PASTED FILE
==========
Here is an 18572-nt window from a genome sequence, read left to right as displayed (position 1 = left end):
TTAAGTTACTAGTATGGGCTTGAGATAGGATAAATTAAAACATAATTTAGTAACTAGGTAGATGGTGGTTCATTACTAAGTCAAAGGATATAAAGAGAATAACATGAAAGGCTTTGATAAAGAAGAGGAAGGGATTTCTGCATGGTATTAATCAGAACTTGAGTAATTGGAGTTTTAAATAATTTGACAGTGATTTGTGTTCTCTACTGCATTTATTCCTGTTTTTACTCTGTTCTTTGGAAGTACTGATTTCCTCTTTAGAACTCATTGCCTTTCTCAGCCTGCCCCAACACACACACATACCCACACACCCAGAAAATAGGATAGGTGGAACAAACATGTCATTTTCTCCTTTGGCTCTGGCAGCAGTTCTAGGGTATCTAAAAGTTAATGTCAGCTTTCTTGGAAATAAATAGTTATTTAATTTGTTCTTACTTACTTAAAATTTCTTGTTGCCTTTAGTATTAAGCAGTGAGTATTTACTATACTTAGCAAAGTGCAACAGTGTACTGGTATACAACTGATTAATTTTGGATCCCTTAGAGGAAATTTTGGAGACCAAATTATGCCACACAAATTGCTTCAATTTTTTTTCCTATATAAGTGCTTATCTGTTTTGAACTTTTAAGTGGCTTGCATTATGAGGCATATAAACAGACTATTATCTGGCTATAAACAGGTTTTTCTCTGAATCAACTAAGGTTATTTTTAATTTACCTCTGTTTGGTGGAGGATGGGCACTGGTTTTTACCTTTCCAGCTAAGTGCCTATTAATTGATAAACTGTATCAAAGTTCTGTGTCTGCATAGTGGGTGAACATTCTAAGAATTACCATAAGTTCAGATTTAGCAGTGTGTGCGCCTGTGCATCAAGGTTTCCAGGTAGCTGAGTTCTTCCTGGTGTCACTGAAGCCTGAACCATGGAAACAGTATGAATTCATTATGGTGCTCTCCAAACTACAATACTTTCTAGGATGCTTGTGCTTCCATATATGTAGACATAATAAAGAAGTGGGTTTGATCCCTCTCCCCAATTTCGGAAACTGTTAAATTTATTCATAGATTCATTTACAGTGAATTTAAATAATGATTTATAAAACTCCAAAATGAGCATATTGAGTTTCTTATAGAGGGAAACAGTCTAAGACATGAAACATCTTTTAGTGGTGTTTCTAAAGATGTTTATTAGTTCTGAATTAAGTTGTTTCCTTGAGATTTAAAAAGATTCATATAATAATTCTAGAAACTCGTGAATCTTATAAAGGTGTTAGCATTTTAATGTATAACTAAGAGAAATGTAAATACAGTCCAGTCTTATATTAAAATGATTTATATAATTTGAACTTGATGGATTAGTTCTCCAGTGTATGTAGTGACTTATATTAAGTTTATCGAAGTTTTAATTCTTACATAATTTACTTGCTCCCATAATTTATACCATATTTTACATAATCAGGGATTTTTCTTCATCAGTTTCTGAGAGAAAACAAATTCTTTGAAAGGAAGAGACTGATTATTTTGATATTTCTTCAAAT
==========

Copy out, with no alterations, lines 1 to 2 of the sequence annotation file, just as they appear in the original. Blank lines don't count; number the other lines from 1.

Here is an 18572-nt window from a genome sequence, read left to right as displayed (position 1 = left end):
TTAAGTTACTAGTATGGGCTTGAGATAGGATAAATTAAAACATAATTTAGTAACTAGGTAGATGGTGGTTCATTACTAAGTCAAAGGATATAAAGAGAATAACATGAAAGGCTTTGATAAAGAAGAGGAAGGGATTTCTGCATGGTATTAATCAGAACTTGAGTAATTGGAGTTTTAAATAATTTGACAGTGATTTGTGTTCTCTACTGCATTTATTCCTGTTTTTACTCTGTTCTTTGGAAGTACTGATTTCCTCTTTAGAACTCATTGCCTTTCTCAGCCTGCCCCAACACACACACATACCCACACACCCAGAAAATAGGATAGGTGGAACAAACATGTCATTTTCTCCTTTGGCTCTGGCAGCAGTTCTAGGGTATCTAAAAGTTAATGTCAGCTTTCTTGGAAATAAATAGTTATTTAATTTGTTCTTACTTACTTAAAATTTCTTGTTGCCTTTAGTATTAAGCAGTGAGTATTTACTATACTTAGCAAAGTGCAACAGTGTACTGGTATACAACTGATTAATTTTGGATCCCTTAGAGGAAATTTTGGAGACCAAATTATGCCACACAAATTGCTTCAATTTTTTTTCCTATATAAGTGCTTATCTGTTTTGAACTTTTAAGTGGCTTGCATTATGAGGCATATAAACAGACTATTATCTGGCTATAAACAGGTTTTTCTCTGAATCAACTAAGGTTATTTTTAATTTACCTCTGTTTGGTGGAGGATGGGCACTGGTTTTTACCTTTCCAGCTAAGTGCCTATTAATTGATAAACTGTATCAAAGTTCTGTGTCTGCATAGTGGGTGAACATTCTAAGAATTACCATAAGTTCAGATTTAGCAGTGTGTGCGCCTGTGCATCAAGGTTTCCAGGTAGCTGAGTTCTTCCTGGTGTCACTGAAGCCTGAACCATGGAAACAGTATGAATTCATTATGGTGCTCTCCAAACTACAATACTTTCTAGGATGCTTGTGCTTCCATATATGTAGACATAATAAAGAAGTGGGTTTGATCCCTCTCCCCAATTTCGGAAACTGTTAAATTTATTCATAGATTCATTTACAGTGAATTTAAATAATGATTTATAAAACTCCAAAATGAGCATATTGAGTTTCTTATAGAGGGAAACAGTCTAAGACATGAAACATCTTTTAGTGGTGTTTCTAAAGATGTTTATTAGTTCTGAATTAAGTTGTTTCCTTGAGATTTAAAAAGATTCATATAATAATTCTAGAAACTCGTGAATCTTATAAAGGTGTTAGCATTTTAATGTATAACTAAGAGAAATGTAAATACAGTCCAGTCTTATATTAAAATGATTTATATAATTTGAACTTGATGGATTAGTTCTCCAGTGTATGTAGTGACTTATATTAAGTTTATCGAAGTTTTAATTCTTACATAATTTACTTGCTCCCATAATTTATACCATATTTTACATAATCAGGGATTTTTCTTCATCAGTTTCTGAGAGAAAACAAATTCTTTGAAAGGAAGAGACTGATTATTTTGATATTTCTTCAAAT